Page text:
nep-com New Economics Papers
on Industrial Competition
Issue of 2012‒02‒01
ten papers chosen by
Russell Pittman
US Department of Justice

  1. Signalling rivalry and quality uncertainty in a duopoly By Bester, Helmut; Demuth, Juri
  2. 24/7 By Miguel Flores
  3. Technical progress and product reliability under competition and monopoly By Donald A. R. George (University of Edinburgh)
  4. What If Marketers Put Their Customers ahead of Profits? By Shriver, Scott K.; Srinivasan, V. Seenu
  5. Reputation, Competition, and Entry in Procurement By Spagnolo, Giancarlo
  6. Once Beaten, Never Again: Imitation in Two-Player Potential Games By Duersch, Peter; Oechssler, Jorg; Schipper, Burkhard C.
  7. Resource-based theory and mergers & acquisitions success By Grill, Plina; Bresser, Rudi K. F.
  8. On price competition with market share delegation contracts By M. Kopel; L. Lambertini
  9. Regulating advertising in the presence of public service broadcasting By Stühmeier, Torben; Wenzel, Tobias
  10. Does self-regulation of advertisement length improve consumer welfare? By Taisuke Matsubae; Noriaki Matsushima

  1. By: Bester, Helmut; Demuth, Juri
    Abstract: This paper considers a market in which only the incumbent's quality is publicly known. The entrant's quality is observed by the incumbent and some fraction of informed consumers. This leads to price signalling rivalry between the duopolists, because the incumbent gains and the entrant loses when observed prices make the uninformed consumers more pessimistic about the entrant's quality. When the uninformed consumers' beliefs satisfy the intuitive criterion and the unprejudiced belief refinement, only a two-sided separating equilibrium can exist and prices are identical to the full information outcome. --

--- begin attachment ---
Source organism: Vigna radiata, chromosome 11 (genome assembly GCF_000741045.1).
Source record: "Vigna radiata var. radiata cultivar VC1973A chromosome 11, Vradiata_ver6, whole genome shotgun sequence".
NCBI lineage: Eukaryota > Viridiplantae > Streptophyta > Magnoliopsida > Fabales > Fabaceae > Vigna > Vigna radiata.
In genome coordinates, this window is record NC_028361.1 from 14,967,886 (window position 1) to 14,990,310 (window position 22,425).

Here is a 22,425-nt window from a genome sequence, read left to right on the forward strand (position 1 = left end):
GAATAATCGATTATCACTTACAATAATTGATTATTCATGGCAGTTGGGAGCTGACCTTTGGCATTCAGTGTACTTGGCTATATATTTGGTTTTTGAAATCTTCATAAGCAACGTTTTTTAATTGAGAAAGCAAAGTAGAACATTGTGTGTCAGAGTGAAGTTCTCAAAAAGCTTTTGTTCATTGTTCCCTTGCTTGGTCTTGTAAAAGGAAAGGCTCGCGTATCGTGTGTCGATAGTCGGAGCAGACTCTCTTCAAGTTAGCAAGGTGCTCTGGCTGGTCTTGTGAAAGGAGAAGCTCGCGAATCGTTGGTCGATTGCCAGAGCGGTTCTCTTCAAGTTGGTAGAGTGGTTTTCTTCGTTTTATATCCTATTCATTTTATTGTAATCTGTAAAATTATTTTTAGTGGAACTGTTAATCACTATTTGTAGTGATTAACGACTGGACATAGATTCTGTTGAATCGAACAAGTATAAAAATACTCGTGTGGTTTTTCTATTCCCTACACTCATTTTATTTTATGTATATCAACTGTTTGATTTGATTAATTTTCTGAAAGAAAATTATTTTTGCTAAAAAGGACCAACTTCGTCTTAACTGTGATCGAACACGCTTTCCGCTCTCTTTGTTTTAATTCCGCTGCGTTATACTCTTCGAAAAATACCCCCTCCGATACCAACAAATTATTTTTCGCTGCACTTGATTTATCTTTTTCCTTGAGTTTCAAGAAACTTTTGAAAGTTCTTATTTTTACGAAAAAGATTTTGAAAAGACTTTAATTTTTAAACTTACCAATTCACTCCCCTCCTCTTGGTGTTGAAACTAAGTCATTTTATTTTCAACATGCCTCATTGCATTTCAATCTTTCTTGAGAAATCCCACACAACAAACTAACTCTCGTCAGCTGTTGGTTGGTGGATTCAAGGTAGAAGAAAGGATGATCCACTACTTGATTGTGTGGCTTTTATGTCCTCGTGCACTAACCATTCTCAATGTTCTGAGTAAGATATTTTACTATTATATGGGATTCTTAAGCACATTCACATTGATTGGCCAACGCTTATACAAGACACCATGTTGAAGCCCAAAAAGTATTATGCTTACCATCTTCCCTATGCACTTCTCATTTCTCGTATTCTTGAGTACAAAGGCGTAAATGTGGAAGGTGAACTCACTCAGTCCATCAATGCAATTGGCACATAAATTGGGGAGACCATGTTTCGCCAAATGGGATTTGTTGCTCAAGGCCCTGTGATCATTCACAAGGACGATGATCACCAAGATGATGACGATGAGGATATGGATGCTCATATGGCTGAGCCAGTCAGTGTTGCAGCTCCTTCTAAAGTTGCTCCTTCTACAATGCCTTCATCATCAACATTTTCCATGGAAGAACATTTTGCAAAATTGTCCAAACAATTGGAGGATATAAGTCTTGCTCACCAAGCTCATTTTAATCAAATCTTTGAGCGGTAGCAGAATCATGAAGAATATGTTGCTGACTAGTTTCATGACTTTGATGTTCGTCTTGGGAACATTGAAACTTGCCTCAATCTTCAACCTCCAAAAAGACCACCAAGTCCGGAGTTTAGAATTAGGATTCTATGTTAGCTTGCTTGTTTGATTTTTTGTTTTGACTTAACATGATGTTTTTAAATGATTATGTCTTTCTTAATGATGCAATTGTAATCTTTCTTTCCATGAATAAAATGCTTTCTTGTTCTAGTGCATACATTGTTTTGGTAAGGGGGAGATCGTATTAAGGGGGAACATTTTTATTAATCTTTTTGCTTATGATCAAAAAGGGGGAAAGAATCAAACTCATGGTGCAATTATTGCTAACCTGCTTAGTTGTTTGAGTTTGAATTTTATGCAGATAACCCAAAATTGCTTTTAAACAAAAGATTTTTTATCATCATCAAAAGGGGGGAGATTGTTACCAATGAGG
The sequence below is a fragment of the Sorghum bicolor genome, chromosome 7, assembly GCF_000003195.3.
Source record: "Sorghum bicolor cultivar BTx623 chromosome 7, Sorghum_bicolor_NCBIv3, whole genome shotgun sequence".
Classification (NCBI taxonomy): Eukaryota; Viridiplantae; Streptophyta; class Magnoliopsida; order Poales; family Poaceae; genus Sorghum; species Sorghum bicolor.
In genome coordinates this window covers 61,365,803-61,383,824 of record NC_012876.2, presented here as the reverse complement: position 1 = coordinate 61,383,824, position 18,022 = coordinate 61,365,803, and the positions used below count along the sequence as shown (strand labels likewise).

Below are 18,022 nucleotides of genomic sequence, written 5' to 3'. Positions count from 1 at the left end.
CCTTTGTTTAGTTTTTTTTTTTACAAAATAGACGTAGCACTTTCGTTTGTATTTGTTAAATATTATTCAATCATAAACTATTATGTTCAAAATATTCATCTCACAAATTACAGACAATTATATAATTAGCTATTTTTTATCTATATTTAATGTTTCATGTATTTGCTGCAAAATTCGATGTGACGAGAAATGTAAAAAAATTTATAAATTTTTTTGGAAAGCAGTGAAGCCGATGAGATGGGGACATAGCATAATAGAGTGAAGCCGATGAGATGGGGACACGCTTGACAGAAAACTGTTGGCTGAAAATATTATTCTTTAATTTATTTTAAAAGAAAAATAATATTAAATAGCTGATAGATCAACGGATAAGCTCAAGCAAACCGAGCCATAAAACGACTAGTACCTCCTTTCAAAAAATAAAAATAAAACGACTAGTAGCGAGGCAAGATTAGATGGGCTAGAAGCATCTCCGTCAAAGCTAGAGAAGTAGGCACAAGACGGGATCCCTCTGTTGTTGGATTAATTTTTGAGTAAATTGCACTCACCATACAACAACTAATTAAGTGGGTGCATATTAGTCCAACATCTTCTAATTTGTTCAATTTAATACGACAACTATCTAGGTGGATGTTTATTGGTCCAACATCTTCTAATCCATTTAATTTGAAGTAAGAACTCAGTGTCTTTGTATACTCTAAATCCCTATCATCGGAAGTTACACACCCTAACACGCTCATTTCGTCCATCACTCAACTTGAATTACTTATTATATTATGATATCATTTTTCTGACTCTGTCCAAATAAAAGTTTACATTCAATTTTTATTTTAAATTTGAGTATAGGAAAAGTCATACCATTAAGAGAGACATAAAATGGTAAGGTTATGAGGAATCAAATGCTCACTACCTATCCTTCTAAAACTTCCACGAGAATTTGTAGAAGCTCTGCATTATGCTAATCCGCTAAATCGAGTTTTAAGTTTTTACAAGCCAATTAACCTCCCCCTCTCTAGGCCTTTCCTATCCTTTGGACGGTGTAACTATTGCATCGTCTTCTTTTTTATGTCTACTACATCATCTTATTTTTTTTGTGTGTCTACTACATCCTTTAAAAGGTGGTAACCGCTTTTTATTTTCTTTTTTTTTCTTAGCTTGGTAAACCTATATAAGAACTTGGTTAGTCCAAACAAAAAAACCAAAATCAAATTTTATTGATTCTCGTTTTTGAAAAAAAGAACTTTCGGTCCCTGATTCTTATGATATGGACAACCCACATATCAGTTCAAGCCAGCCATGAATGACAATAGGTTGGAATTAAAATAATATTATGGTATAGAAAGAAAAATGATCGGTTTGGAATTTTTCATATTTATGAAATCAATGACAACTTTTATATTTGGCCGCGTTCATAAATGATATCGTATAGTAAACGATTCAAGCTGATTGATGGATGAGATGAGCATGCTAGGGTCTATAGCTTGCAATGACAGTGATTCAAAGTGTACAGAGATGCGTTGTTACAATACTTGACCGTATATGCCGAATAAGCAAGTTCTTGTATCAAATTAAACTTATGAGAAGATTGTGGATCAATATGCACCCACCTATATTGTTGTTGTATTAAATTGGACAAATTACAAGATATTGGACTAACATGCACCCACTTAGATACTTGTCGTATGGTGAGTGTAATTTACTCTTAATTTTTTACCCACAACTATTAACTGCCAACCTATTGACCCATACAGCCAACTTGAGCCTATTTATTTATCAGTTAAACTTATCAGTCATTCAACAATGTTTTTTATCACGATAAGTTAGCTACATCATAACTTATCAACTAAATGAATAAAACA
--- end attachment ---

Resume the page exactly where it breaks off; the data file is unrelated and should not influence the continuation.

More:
Keywords: quality uncertainty,signalling,oligopoly
    JEL: D43 D82 L15
    Date: 2011
  2. By: Miguel Flores
    Abstract: This paper studies entry in a market where firms compete in shopping hours and prices. I show that an incumbent firm is able to choose its opening hours strategically to deter entry of a new firm. The potential effects of entry deterrence on social welfare depends on the degree of product differentiation. Entry deterrence increases social welfare when product differentiation is low, while it reduces social welfare when product differentiation is high. In terms of policy, the result of this model suggests that shopping hours deregulation is not always welfare enhancing. 
    Keywords: Entry; Product Differentiation; Shopping Hours
    JEL: D21 L51 L22
    Date: 2011–10
  3. By: Donald A. R. George (University of Edinburgh)
    Abstract: Technical progress lowers costs and prices but appears to have an ambiguous effect on product reliabilty. This paper presents a simple model which explains this observation.
    Date: 2011–12–09
  4. By: Shriver, Scott K. (Stanford University); Srinivasan, V. Seenu (Stanford University)